Mon | Dec 6, 2021

Get vaccinated against COVID-19 – UNICEF rep

Published:Thursday | March 18, 2021 | 12:25 AMChristopher Serju/Senior Gleaner Writer
Mariko Kagoshima.
Mariko Kagoshima.

UNICEF’s Country Representative to Jamaica Mariko Kagoshima is urging Jamaicans to get vaccinated against COVID-19, in order to start repairing the damage to lives and livelihoods caused by the global pandemic.

She offered some insight into the extent of the devastation since Jamaica recorded its first COVID-19 case more than a year ago, especially on children.

“Of households with children we surveyed June to August last year, approximately 80 per cent suffered a reduction in income and 44 per cent of families experienced food shortages, and female-headed households face greater challenges in income loss and food shortages. Prolonged school closure also impacted schoolchildren, taking away the opportunity to learn with their friends, accessing school meals and the safety net that school provides to schoolchildren from violence, abuse and exploitation.”

The UNICEF country representative was addressing a handover of tablets and the signing of a memorandum of understanding between the Government of Jamaica and the Private Sector Vaccination Initiative. And Kagoshima, who witnessed the arrival of 14,400 doses of vaccines, the first commercial shipment under the COVAX facility to the Caribbean on Monday, spoke to the anticipated improvements in living standards, as well as other benefits from the efficiencies of the digital health platform to facilitate the pre-registration and schedule management for the national vaccination process.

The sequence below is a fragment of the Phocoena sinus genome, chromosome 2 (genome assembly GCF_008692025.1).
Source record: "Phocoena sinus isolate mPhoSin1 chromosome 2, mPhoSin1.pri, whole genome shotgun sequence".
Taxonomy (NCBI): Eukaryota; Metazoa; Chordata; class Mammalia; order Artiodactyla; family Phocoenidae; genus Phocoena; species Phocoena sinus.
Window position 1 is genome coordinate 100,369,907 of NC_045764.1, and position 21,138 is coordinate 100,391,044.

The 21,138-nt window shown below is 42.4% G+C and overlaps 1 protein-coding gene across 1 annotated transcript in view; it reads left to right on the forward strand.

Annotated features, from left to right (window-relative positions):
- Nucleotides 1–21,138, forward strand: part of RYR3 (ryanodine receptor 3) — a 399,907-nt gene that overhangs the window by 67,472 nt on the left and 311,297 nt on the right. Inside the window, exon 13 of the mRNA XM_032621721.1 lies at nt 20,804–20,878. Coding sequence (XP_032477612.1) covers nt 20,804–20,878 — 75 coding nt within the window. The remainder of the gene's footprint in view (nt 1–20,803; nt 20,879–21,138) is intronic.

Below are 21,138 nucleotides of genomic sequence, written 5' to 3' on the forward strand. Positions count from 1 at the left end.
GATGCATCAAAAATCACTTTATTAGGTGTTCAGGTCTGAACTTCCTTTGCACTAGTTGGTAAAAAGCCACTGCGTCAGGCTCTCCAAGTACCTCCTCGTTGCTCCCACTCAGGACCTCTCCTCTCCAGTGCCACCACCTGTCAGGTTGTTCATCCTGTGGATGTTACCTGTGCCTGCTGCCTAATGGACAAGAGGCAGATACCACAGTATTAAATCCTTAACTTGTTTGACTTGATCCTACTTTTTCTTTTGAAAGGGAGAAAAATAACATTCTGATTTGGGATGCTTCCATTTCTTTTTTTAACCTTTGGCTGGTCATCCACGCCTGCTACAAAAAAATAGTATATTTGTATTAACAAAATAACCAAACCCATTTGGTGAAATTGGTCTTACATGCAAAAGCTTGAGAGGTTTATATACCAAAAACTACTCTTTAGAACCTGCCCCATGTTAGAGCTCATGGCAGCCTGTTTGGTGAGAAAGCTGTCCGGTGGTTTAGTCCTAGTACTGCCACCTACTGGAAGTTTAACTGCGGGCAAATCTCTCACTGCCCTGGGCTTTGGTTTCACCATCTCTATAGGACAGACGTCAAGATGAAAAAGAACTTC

“With each dose comes added protection for Jamaican families, not only from the virus itself but from the secondary impact which harms children now and threaten their future. We know that much hard work remains to be done to ensure an efficient and equitable distribution of vaccines.

“Vaccination is how we can rebound from what has already been a devastating impact for children, and of course their families. With sufficient capacity and resources and supported by the vaccine roll-out, UNICEF is confident that life can start to return to normal for people in Jamaica, and especially for children. Getting their education back on track and rebuilding for the better future. Behind the scenes the work has already begun on this project and much more is to be done over the coming days and weeks. UNICEF stands with you,” she declared.


Meanwhile, Minister of Health and Wellness Dr Christopher Tufton said that system, which is being tweaked to identify and remove any kinks, should be operational by April, when persons seeking to make an appointment for a COVID-19 vaccination will be able to access it either though the Ministry’s website or that of the regional health authorities, or through a call centre that will be properly managed.

“That system will be launched in full in April,” he announced.

Dr Tufton also used the event to appeal for calm among the vulnerable groups.

“As we expand to the over-60s, the system will be available through phone, website or otherwise, so that we can catch everyone. I know you are anxious but it gives some time. A key component is to be able to vaccinate in a timely and efficient manner, through the use of technology to manage the registration process at the vaccination sites across the island.”